FA chairman Greg Clarke resigned yesterday after facing criticism for using the world “coloured” while referring to BAME players. The incident took place in front of MPs who are part of the British parliament’s Digital, Culture, Media and Sport select committee (DCMS). Clarke was answering questions related to social media backlash players face if they are openly gay.
It was a slip of the tongue, Clarke had justified, while apologising for the inadvertent reference. However, it did have racist undertones. The justification he made while apologising, weirdly enough, could also be interpreted as having racist undertones.
When questioned by the committee about the possibility of a social media backlash for gay footballers ‘coming out’, Clarke replied saying how social media is a free-for-all arena. While explaining that, he referred to BAME players as ‘coloured footballers’.
Also Read | Lack of Investment in Women’s Game Disgraceful: Megan Rapinoe
“If I look at what happens to high-profile female footballers, to high-profile coloured footballers, and the abuse they take on social media....social media is a free-for-all,” he said.
DCMS member and MP Kevin Brennan promptly pulled up Clarke and asked for an explanation on the usage of the phrase. Clarke apologised immediately.
“If I said it I deeply regret it,” he said. “I am a product of working overseas, where I was required to use the phrase people of colour. Sometimes I trip over my words.”
Of course he might have indeed not used it with racist intent. But then casual racism -- thrown about everywhere -- operates hiding behind this very justification. That it was not deliberate, that it was a slip of the tongue. And this has seeped into every walk of life, even journalism. And, when confronted or pointed out, motive and intent are cited while brushing aside any form of action for casually throwing about racist phrases.
Clarke had quite an off day in front of the committee, it seems. He had earlier, in effect, indulged what could be interpreted as racial stereotyping while talking about diversity in football.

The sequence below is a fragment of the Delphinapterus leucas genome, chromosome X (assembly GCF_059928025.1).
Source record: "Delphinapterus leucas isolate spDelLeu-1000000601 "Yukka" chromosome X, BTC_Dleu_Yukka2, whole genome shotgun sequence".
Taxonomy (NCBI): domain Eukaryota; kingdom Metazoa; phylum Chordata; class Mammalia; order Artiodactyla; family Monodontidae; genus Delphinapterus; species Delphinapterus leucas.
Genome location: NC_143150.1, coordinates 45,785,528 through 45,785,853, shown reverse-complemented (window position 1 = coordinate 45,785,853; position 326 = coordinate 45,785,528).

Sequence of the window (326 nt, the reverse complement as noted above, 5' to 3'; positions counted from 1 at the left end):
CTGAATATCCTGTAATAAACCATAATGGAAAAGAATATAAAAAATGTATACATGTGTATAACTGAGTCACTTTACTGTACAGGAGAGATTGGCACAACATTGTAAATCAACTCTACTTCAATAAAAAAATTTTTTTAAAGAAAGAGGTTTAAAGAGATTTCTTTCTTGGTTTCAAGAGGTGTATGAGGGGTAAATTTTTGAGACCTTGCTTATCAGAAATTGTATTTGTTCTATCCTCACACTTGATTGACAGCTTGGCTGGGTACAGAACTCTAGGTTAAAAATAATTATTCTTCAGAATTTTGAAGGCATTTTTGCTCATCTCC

He said South Asians and Afro-Caribbeans had “different career interests”.
“BAME communities are not an amorphous mass,” he said. “If you look at top level football the Afro-Caribbean community is over-represented compared to the South Asian community. If you go to the IT department of the FA there’s a lot more South Asians than there are Afro-Caribbeans. They have different career interests.”
While the FA tried to put its weight behind the chairman, the heat perhaps was too much for Clarke to handle. He resigned hours after the debacle saying he "put the interests of football first" when making the decision to quit. He apologised again for his comments. However, his decision to resign must be appreciated, for it showed a genuine sense of taking responsibility for one's actions, something rare in these times.
Police Raid Offices of Benfica, Sporting Lisbon
Portugese police raided the offices of Benfica, Sporting and Santa Clara as part of a corruption and money laundering investigation linked to player transfers.
The Portuguese general prosecutor’s office said nearly 30 searches were carried out by the Judicial Police and the Tax Authority under the direction of the Public Ministry. All three clubs confirmed the searches.
Sporting’s statement revealed that the investigation is related to alleged irregularities from 2011-14 and congratulated the efforts to promote transparency in Portuguese football. Prosecutors said they were investigating “a range of cases, all linked to professional football, which could include crimes of economic participation in business or undue receipt of advantage, active and passive corruption, qualified tax fraud and money laundering”.
Also Read | Lakshya Sen Flouted Covid-19 Protocol: Ajay Jayaram Opens Up About Tournament Exit and Quarantine in Germany
According to reports by Portuguese broadcasters TVI, Benfica President Luís Filipe Vieira is the main target of the authorities. Vieira, a real estate businessman was re-elected president of the 37-times Portuguese champions last month, extending his 17-year reign. The 71-year-old is already facing a corruption trial alongside 16 other people, including three judges, in the country. He was also indicted in a tax fraud investigation targeting Benfica, who have also been implicated in match-fixing.